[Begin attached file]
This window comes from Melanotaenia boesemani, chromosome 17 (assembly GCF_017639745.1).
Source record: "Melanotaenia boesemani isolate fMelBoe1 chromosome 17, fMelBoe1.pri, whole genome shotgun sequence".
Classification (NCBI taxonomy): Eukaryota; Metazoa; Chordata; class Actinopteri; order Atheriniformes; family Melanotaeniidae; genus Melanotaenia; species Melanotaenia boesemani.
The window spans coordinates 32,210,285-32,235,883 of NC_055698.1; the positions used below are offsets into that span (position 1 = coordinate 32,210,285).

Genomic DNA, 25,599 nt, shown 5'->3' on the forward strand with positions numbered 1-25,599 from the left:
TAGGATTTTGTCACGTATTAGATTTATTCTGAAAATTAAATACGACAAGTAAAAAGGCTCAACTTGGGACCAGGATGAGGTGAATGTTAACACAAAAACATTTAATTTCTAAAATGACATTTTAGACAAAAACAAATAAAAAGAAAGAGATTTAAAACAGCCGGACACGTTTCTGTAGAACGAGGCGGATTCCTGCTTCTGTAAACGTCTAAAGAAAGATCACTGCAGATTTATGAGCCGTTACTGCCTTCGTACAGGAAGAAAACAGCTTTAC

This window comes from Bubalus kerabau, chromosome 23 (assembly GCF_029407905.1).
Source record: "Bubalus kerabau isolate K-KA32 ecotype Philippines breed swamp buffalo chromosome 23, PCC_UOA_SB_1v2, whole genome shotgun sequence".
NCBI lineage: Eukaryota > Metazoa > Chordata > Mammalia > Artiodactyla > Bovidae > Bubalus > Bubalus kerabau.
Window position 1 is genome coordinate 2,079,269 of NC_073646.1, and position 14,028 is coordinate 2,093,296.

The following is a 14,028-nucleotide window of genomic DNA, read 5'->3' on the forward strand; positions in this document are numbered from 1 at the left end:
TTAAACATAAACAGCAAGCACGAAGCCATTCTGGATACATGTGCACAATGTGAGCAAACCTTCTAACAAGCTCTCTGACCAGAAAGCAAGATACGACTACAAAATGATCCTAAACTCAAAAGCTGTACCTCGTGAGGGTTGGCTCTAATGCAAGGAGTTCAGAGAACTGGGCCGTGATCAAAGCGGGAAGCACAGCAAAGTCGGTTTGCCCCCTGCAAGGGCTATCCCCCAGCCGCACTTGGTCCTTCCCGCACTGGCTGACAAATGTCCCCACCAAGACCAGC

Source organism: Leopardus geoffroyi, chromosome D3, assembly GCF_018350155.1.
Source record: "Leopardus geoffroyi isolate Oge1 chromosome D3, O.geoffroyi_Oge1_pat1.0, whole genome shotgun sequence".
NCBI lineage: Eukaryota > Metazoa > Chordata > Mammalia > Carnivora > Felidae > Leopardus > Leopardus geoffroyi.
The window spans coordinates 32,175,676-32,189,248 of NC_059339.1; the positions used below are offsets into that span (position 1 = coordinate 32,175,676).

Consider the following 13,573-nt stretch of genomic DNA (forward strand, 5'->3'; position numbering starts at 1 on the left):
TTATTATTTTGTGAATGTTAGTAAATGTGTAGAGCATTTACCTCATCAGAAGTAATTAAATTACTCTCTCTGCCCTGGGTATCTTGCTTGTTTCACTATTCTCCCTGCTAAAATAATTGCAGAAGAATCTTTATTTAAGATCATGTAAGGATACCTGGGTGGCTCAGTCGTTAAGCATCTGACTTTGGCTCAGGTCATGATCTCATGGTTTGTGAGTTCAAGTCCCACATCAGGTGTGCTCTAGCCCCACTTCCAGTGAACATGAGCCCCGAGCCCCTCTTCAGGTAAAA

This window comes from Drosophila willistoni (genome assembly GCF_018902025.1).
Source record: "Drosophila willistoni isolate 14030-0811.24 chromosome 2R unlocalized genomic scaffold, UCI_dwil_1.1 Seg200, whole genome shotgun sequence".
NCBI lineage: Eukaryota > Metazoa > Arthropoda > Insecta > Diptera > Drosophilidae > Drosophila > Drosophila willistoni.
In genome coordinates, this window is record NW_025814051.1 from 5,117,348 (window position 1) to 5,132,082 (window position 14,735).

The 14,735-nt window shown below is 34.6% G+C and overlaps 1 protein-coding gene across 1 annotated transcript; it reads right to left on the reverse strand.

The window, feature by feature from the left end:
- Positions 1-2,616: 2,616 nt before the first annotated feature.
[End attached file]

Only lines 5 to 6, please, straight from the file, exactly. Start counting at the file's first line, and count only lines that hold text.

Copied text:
Genomic DNA, 25,599 nt, shown 5'->3' on the forward strand with positions numbered 1-25,599 from the left:
TAGGATTTTGTCACGTATTAGATTTATTCTGAAAATTAAATACGACAAGTAAAAAGGCTCAACTTGGGACCAGGATGAGGTGAATGTTAACACAAAAACATTTAATTTCTAAAATGACATTTTAGACAAAAACAAATAAAAAGAAAGAGATTTAAAACAGCCGGACACGTTTCTGTAGAACGAGGCGGATTCCTGCTTCTGTAAACGTCTAAAGAAAGATCACTGCAGATTTATGAGCCGTTACTGCCTTCGTACAGGAAGAAAACAGCTTTAC